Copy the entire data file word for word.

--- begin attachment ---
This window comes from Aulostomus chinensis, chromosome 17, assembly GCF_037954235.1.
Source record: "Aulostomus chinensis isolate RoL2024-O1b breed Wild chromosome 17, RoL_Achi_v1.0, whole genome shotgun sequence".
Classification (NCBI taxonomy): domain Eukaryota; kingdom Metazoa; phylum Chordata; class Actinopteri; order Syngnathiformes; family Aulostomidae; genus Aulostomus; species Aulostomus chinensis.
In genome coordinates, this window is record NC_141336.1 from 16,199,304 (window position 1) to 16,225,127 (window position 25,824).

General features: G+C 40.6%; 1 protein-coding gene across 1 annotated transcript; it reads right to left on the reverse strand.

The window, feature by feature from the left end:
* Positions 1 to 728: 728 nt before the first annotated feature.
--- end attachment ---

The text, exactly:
This window comes from Aulostomus chinensis, chromosome 17, assembly GCF_037954235.1.
Source record: "Aulostomus chinensis isolate RoL2024-O1b breed Wild chromosome 17, RoL_Achi_v1.0, whole genome shotgun sequence".
Classification (NCBI taxonomy): domain Eukaryota; kingdom Metazoa; phylum Chordata; class Actinopteri; order Syngnathiformes; family Aulostomidae; genus Aulostomus; species Aulostomus chinensis.
In genome coordinates, this window is record NC_141336.1 from 16,199,304 (window position 1) to 16,225,127 (window position 25,824).

General features: G+C 40.6%; 1 protein-coding gene across 1 annotated transcript; it reads right to left on the reverse strand.

The window, feature by feature from the left end:
* Positions 1 to 728: 728 nt before the first annotated feature.